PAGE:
Saturday, November 25, 2017

Implementing CDASH 2.0: first impressions

Last weekend, I started working implementing CDASH 2.0 in my software offerings.

It wasn't easy...

One can download the CDASH 2.0 package from the CDISC SHARE repository. The model and implementation guide come as HTML files (believed to be an improvement over PDF). Additionally, two Excel files are delivered.

Well, Excel files are not really machine-readable, and surely not machine-interpretable. As I want my software programs to be able to "read" CDASH 2.0 in XML (JSON or RDF may have been alternatives) I needed to do something. Unfortunately, SHARE does not provide CDASH 2.0 in any of these formats.
So I used my complete "box of tricks" to at least transform the Excel contents to ODM "ItemDefs" (though not complete), which includes exporting to CSV, write some Java code, etc..
Using the popular "ODM Study Designer", I then started generating groups of items, and then composing the forms (it uses simple drag-and-drop), also using the "CDASH 2.0 Implementation Guide", which now comes as HTML. Here the second problem occurred: in Firefox, the IG did not display correctly, some of the text was lost. In MS IE, the HTML showed correctly, but the pictures did not. OK, so use both ...  (did they really test the generated HTML in different browsers?).

I soon found out that there is a good number of discrepancies between the IG and what is in the Excel file: something like 15 CDASH variables described/used in the IG were not present in the Excel file! These included "PRDAT", "HOSTAT", "FADAT" and many more.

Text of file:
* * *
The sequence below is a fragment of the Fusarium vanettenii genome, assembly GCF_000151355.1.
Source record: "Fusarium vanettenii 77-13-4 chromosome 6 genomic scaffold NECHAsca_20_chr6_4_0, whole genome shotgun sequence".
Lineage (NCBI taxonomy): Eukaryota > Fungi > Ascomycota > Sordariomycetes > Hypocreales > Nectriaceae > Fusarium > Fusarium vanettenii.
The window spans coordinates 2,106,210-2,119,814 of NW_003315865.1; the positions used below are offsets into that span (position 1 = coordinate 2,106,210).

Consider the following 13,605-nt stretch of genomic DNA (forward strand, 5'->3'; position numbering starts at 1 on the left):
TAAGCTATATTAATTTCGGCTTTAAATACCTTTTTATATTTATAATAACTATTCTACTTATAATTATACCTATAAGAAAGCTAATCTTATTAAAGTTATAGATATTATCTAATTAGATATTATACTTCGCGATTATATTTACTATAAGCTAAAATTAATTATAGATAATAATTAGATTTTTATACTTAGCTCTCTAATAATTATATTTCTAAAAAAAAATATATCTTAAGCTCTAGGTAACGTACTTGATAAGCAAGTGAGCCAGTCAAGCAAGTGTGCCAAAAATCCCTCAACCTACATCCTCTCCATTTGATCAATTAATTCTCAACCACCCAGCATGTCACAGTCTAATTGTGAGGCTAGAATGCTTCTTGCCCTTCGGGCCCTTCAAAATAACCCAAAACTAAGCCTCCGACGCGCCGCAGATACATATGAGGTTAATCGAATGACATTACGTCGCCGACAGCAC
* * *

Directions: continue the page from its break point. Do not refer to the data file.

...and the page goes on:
OK, I added them as ODM ItemDefs in my ODM file. I also had some problems understanding which forms with which content were exactly defined (but that may be due to my inexperience). So, after somewhat less than 2 days, I managed to get everything together, except for the codelists.

Now the codelists do not come with the CDASH 2.0 distribution. You have to download separately from the NCI-CDISC codelist website. So I downloaded the latest version of the CDASH-CT (2017-09-29). Fortunately, this nowadays is available as CDISC ODM (it is also still available as Excel, HTML and PDF - why?). I added the codelists to my now already in pretty good shape CDASH ODM, and starting assigning codelists to the CDASH items that require controlled terminology. This was a bit tedious, as the codelist files (in ODM) published by CDISC have the format "IT." followed by the NCI code, followed by a dot and then the codelist name as published in the CDASH-IG. For example, the CDASH codelist "EXFLRTU" (Unit of Measure for Flow Rate) is identified by the identifier "CL.C78429.EXFLRTU" in the published CDISC controlled terminology. So I needed a lot of manual lookup.
After I did add all the codelists from the CDASH-CT, a good amount of codelists where still missing. They were mentioned in the CDASH-IG, but not part of the latest CDASH controlled terminology as published by the CDISC-CT team. In most cases, I could copy-paste them however from the latest published SDTM controlled terminology.
Frightening however was that some of the controlled terminology mentioned in the CDASH-IG is not present anymore in the latest published controlled terminology, neither in the CDASH-CT nor in the SDTM-CT! Fortunately, I have a database with all published controlled terminology published starting from early 2014. So for the referenced controlled terminology that is not present anymore in the latest version (2017-09-29), I looked up the latest version where it was still present in the CDISC-CT publication. Some examples are:

  • DDTEST: 2017-03-31
  • FATEST: 2016-06-24
  • MITEST: 2016-09-30
So for example, the codelist for FATEST disappeared in all CDISC-CT publications after June 2016. Whether it was deleted, or just simply forgotten is not clear. It is something I will try to find out later.

So, what do we have?